ALMATY, 25 April 2007 (IRIN) - As officials and water specialists from across Central Asia gathered in the Kazakh commercial capital of Almaty to mark a decade and a half of post-Soviet efforts to regulate scarce water supplies in the region, there are doubts about whether they are prepared to make committed efforts to assure water security for the region's more than 55 million inhabitants.
The meeting, which opened on 24 April, is the 47th time the Interstate Commission for Water Coordination (ICWC) - comprising delegates from Kazakhstan, Kyrgyzstan, Tajikistan, Turkmenistan and Uzbekistan - has met since the Soviet Union collapsed in 1991. But observers see few concrete achievements.
"[The ICWC] is gathering for its 15th year anniversary but little has been resolved in that time," Kazakh water issues analyst Malik Burlibayev told IRIN in Almaty. "The main obstacle is a lack of. common interests."
Water management during Soviet times was highly centralised, with Moscow instructing the upstream republics of Kyrgyzstan and Tajikistan to accumulate water in their reservoirs in winter and to release it downstream at the beginning of the cotton-farming season to Uzbekistan, Kazakhstan and Turkmenistan.
In return, the three former Soviet republics provided their upstream neighbours with the fuel and natural gas needed for energy during winter.
There was a "seasonal exchange of water resources and other resources", Masaid Khamidov, Tajik minister of land reclamation and water resources, said.
However, when they all became independent in 1991, their interests started to clash.
"Rising nationalism and competition among the five Central Asia states has meant they have failed to come up with a viable regional approach to replace the Soviet system of management," said a recent report by the International Crisis Group, an international think tank.
The downstream countries require more water for their growing agricultural sectors and rising populations, while the upstream countries are trying to gain more control over their resources and want to use more water for electricity generation and farming, the report said.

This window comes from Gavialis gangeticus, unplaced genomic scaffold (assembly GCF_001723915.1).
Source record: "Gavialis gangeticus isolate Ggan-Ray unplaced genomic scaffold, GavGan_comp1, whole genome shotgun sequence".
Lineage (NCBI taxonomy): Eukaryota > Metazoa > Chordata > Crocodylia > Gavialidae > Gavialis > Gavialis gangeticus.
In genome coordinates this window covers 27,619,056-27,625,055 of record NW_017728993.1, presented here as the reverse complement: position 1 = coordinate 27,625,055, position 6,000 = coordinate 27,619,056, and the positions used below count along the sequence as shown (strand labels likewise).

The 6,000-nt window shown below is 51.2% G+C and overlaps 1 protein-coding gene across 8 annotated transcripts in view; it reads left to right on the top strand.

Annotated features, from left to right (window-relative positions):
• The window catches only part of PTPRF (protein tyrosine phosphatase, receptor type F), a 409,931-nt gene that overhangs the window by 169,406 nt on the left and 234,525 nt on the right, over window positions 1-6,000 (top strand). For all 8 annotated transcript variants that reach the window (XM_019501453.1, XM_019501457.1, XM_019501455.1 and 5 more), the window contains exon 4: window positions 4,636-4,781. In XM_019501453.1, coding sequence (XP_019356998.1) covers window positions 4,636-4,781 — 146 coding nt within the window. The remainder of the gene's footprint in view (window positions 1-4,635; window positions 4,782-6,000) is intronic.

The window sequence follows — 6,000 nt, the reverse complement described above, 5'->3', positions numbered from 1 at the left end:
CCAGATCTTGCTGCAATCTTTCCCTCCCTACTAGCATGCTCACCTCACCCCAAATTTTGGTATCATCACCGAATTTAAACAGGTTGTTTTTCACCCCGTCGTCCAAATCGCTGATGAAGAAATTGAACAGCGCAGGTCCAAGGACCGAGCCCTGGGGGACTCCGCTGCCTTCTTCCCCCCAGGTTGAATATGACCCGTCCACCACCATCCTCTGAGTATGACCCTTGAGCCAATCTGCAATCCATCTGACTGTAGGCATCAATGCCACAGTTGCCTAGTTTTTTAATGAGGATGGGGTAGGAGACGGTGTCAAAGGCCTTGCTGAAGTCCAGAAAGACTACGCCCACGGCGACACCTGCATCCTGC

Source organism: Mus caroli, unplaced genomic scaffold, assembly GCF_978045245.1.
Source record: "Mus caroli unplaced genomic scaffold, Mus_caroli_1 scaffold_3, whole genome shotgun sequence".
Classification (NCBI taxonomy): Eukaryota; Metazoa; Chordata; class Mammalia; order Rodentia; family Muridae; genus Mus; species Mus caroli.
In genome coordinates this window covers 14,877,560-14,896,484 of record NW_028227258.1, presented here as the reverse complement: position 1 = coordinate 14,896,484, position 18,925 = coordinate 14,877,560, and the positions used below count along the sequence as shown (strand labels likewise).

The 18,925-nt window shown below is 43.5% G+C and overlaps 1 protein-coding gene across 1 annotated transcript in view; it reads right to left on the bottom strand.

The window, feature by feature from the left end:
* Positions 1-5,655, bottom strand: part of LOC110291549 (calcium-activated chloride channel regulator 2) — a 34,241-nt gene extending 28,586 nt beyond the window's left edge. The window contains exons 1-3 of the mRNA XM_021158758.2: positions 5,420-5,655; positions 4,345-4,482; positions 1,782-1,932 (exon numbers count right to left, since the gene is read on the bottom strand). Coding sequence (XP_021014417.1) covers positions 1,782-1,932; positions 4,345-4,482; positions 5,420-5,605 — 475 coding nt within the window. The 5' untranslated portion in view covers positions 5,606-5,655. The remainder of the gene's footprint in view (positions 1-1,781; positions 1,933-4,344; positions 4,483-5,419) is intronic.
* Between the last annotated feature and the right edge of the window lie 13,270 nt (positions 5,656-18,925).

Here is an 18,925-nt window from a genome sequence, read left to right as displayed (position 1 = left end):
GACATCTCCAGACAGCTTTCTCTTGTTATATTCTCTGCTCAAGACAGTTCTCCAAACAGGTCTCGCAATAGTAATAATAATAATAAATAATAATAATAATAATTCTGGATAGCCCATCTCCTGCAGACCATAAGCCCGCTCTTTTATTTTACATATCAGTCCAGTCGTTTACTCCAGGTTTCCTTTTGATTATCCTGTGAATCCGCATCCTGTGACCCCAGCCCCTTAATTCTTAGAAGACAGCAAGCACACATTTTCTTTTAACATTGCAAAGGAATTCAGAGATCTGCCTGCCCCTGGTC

Tensions focus on the region's two main rivers, which flow into the Aral Sea. Kyrgyzstan's Syr Darya river winds through Uzbekistan and Kazakhstan, and Tajikistan's Amu Darya river through Uzbekistan and Turkmenistan.
The disputes between the countries often result in a lack of irrigation water for villagers.
Uzbekistan needs uninterrupted water supplies during its vegetation season for its plantations of cotton, a thirsty crop. The country is the world's second largest cotton exporter and fourth largest cotton producer.
Inefficient forecasting and the poor exchange of information also hamper cooperation, Turkmen deputy water industry minister Begench Mommadov said.
There is also friction over reservoir levels. If water from overflowing reservoirs upstream is released in winter, it can flood downstream countries, which in summer suffer water shortages, leading to low crop yields.
"The prospects for the region's sustainable social development depend on. rational use [of water]," Khamidov said.
The states' positions remain unchanged, however. As Tajikistan and Kyrgyzstan insist on their right to use water generated in their countries for hydropower, downstream states say water is common property.
"Water should not be seen as a commodity," Shavkat Hamroyev, Uzbek deputy agriculture and water resources minister, told the ICWC, calling for "conflict-free" use of water basins.